Cellulitis is an infection of the skin and underlying tissues that can affect any area of the body. It often begins in an area of broken skin, like a cut or scratch, when bacteria invade and spread, causing inflammation, pain, swelling, warmth, and redness.
Conditions that create breaks in the skin and allow bacteria to enter, such as eczema and severe acne, will put a child at risk for cellulitis. Chickenpox, scratched insect bites, animal bites, and puncture wounds are other causes.
Cellulitis also can form in areas of intact skin, especially in people who have diabetes or who are taking medicines that suppress the immune system.
Cellulitis requires particularly close monitoring when it infects the eyelid and tissues surrounding the eye. It can be the result of minor trauma to the area around the eye (such as an insect bite or a scratch), or it may be an extension of another infection, such as sinusitis. This kind of cellulitis is treated with antibiotics and close follow-up. If untreated, it can progress to a more serious infection that affects vision.
Cellulitis typically begins as a small, inflamed area of pain, swelling, warmth, and redness on a child's skin. As this red area begins to spread, the child may begin to feel sick and develop a fever, sometimes with chills and sweats. Swollen lymph nodes (commonly called swollen glands) are sometimes found near the area of infected skin. Cellulitis is not contagious.
You can prevent cellulitis by protecting your child's skin from cuts, bruises, and scrapes. This may not be easy, especially if you have an active child who loves to explore or play sports. Protective equipment worn to prevent other injuries during active play can also protect skin: elbow and knee pads while skating, a bike helmet during bike riding, shin guards during soccer, long pants and long-sleeved shirts while hiking in the woods, sandals (not bare feet) on the beach, and seatbelts while riding in a motor vehicle.
If your child does get a scrape, wash the wound well with soap and water. Apply an antibiotic ointment and cover the wound with an adhesive bandage or gauze. Check in with your doctor if your child has a large cut, deep puncture wound, or bite (animal or human).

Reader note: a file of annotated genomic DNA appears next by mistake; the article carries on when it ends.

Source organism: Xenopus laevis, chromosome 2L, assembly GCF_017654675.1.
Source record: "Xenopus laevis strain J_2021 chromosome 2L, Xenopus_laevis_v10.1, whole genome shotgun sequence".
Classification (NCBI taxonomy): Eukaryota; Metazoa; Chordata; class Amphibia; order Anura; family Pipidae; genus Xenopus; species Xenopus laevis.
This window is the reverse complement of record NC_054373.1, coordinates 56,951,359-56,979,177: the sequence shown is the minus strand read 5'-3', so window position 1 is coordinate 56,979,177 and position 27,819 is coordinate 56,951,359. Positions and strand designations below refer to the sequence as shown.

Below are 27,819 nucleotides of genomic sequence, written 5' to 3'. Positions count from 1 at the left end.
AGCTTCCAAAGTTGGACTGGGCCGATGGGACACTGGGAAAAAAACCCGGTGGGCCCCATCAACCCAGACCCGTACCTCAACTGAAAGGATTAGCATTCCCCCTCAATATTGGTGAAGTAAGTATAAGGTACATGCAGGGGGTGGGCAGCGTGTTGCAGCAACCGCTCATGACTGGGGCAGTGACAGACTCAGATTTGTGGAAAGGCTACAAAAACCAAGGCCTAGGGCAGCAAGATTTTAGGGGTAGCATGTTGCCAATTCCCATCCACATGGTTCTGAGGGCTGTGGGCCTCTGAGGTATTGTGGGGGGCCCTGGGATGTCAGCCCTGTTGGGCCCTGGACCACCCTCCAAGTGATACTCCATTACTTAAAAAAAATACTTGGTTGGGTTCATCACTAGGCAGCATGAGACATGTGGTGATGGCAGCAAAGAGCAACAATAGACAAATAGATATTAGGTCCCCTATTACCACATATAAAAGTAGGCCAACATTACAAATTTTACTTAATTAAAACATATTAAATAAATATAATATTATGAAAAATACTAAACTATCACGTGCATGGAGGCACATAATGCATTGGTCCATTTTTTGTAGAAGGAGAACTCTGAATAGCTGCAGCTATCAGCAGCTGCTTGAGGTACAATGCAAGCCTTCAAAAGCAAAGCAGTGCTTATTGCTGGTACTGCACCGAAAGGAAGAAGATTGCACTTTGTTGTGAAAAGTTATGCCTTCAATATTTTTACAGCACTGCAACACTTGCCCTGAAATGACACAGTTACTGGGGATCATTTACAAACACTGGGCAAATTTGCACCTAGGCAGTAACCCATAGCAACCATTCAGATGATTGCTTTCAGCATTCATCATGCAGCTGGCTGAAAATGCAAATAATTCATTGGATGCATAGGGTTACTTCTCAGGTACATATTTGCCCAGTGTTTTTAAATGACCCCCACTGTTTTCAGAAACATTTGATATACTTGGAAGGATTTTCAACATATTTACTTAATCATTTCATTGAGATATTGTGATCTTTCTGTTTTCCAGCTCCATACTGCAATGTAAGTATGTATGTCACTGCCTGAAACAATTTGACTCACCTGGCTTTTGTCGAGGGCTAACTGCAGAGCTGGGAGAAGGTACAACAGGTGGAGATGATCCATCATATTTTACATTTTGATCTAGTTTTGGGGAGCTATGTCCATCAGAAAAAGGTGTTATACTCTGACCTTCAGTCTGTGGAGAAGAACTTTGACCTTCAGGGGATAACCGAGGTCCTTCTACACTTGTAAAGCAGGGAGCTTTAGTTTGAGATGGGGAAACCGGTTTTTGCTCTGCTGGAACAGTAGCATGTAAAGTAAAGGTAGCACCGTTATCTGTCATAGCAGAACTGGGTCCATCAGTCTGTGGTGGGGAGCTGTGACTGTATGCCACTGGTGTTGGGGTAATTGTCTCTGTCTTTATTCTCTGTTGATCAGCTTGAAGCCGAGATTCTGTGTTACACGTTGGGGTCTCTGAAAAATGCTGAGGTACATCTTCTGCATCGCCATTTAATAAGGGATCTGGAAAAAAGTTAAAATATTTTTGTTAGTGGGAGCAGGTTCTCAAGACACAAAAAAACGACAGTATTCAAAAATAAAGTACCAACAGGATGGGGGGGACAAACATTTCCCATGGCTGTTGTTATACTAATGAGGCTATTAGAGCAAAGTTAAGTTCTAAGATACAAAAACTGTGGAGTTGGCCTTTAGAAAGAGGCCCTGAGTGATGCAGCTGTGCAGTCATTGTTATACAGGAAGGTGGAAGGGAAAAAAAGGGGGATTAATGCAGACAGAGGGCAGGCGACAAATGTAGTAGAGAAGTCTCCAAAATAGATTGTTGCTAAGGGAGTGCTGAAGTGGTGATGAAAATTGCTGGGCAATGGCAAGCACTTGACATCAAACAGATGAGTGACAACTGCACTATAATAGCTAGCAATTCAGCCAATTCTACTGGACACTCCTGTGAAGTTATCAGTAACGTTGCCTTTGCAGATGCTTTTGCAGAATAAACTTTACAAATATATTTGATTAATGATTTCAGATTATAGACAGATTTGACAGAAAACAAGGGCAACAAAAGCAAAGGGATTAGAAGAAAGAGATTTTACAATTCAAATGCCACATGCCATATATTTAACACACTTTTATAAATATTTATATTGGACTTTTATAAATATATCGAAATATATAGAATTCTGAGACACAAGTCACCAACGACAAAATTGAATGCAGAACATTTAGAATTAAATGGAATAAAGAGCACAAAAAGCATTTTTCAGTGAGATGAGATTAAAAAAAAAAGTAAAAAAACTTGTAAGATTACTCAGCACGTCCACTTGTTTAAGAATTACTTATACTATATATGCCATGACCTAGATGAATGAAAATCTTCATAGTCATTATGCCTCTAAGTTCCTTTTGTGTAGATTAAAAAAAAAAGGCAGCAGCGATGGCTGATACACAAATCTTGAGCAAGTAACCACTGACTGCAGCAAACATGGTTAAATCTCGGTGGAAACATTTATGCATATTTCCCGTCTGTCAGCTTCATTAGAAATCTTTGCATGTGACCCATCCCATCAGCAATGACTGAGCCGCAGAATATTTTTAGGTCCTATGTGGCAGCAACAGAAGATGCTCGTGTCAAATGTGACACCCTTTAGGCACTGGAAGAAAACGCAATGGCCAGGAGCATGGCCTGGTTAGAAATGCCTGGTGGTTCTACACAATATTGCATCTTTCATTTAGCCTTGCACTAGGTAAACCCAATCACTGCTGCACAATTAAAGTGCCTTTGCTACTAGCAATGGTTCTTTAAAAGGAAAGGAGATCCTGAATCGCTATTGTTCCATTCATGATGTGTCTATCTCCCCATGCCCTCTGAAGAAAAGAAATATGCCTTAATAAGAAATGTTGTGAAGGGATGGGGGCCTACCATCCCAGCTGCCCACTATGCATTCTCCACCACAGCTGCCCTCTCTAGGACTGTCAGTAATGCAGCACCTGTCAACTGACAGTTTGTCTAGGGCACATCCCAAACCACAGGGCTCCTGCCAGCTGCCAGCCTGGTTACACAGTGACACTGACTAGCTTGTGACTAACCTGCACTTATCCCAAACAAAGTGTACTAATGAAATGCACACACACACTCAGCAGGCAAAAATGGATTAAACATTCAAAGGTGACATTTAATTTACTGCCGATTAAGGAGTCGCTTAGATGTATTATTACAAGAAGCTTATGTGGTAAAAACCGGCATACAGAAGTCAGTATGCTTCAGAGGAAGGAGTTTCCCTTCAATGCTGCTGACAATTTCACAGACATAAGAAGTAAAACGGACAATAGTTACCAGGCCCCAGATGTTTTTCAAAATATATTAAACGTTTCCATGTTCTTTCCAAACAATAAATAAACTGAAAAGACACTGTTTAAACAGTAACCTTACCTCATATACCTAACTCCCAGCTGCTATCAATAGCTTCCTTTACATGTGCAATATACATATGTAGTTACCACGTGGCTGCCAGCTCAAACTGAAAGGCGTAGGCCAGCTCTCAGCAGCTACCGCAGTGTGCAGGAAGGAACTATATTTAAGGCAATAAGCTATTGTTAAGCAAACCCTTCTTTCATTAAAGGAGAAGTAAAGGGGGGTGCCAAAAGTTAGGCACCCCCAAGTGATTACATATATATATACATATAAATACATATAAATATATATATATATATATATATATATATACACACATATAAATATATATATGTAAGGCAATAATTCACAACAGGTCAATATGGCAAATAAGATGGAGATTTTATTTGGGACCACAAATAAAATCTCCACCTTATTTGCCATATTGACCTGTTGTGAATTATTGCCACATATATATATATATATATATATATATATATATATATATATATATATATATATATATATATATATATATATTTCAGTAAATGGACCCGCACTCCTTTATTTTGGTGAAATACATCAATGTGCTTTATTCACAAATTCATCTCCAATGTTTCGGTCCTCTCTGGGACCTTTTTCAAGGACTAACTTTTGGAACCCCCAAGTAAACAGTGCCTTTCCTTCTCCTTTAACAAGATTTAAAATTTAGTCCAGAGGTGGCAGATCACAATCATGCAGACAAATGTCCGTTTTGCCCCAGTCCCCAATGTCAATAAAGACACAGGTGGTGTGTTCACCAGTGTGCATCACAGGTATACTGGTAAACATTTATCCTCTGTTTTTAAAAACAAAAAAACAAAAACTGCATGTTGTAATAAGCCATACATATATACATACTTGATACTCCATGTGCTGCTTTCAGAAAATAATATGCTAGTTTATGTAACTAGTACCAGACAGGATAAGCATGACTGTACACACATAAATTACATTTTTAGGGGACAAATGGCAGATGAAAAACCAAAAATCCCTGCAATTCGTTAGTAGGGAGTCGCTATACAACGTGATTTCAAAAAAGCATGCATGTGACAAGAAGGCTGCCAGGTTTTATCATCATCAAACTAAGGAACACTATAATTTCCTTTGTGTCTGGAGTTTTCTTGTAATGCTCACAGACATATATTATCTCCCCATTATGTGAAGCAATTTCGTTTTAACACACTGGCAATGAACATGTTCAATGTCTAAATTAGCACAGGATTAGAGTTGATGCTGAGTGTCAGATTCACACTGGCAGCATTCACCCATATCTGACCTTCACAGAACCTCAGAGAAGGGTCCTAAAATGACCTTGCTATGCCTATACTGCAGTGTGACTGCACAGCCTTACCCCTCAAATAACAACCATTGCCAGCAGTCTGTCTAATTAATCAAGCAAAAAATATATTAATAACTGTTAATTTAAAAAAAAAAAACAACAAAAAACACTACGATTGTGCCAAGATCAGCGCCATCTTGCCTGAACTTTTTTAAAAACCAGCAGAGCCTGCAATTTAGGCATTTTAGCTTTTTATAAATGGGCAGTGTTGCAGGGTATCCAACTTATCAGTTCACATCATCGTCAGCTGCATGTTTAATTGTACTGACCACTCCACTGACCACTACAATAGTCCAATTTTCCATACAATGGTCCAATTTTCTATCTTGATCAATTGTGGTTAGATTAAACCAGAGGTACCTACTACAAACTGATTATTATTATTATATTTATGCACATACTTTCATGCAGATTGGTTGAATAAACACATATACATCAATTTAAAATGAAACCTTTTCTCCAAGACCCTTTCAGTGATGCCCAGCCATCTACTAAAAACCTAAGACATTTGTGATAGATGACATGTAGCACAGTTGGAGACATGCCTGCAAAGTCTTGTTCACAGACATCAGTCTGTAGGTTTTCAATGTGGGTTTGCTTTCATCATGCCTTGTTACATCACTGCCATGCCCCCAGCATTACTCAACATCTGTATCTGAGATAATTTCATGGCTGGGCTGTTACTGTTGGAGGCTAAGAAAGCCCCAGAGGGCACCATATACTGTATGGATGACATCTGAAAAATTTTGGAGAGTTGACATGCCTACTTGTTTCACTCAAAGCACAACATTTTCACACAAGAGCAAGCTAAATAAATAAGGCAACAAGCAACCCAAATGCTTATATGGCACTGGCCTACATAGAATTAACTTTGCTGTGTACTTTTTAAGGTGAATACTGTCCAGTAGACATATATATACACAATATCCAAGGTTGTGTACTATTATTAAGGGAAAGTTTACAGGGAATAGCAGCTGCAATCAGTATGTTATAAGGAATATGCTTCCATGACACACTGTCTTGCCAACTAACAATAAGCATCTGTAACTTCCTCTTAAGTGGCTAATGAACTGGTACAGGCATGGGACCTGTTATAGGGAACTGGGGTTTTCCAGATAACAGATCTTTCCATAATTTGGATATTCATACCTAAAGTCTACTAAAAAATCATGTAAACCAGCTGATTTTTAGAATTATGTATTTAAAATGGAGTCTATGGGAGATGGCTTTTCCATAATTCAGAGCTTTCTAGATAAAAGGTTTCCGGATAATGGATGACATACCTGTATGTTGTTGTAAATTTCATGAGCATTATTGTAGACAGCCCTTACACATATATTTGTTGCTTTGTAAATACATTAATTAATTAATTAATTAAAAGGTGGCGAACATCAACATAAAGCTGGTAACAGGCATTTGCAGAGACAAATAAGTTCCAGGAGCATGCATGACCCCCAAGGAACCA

The incubation period for cellulitis varies, depending on the type of bacteria causing it. Your doctor can diagnose cellulitis by asking a few questions and examining the area of affected skin. Sometimes, especially in younger kids, a blood culture may be done to check for bacteria growth. A positive blood culture means that bacteria from the skin infection have spread into the bloodstream, a condition known as bacteremia. This can potentially lead to septicemia, an infection affecting many systems of the body.
A child with severe cellulitis may be treated in the hospital using intravenous (IV) antibiotics. Kids with milder cellulitis can be treated at home with antibiotics. The doctor may also suggest that the affected part of the body be immobilized and elevated to reduce swelling and pain. Pain relievers such as acetaminophen or ibuprofen can help reduce discomfort.
After 1 or 2 days on antibiotics at home, a child may return to see the doctor, who'll check that the area of cellulitis has improved and that the antibiotics are working to heal the infection.
When to Call the Doctor
Call the doctor whenever any area of your child's skin becomes red, warm, and painful — with or without fever and chills. This is especially important if the affected skin is on the face or if your child has a chronic illness (like diabetes) or a condition that suppresses the immune system.
Because cellulitis can happen very quickly after an animal bite, call the doctor whenever your child is bitten by an animal, especially if the puncture wound is deep. Human bites also can cause skin infections and should be seen by a doctor. If red streaks develop from the infected area or symptoms worsen despite antibiotic treatment, your child should be reexamined.
Reviewed by: Elana Pearl Ben-Joseph, MD
Date reviewed: September 2006
Note: All information is for educational purposes only. For specific medical advice,
diagnoses, and treatment, consult your doctor.
© 1995-2009 The Nemours Foundation/KidsHealth. All rights reserved.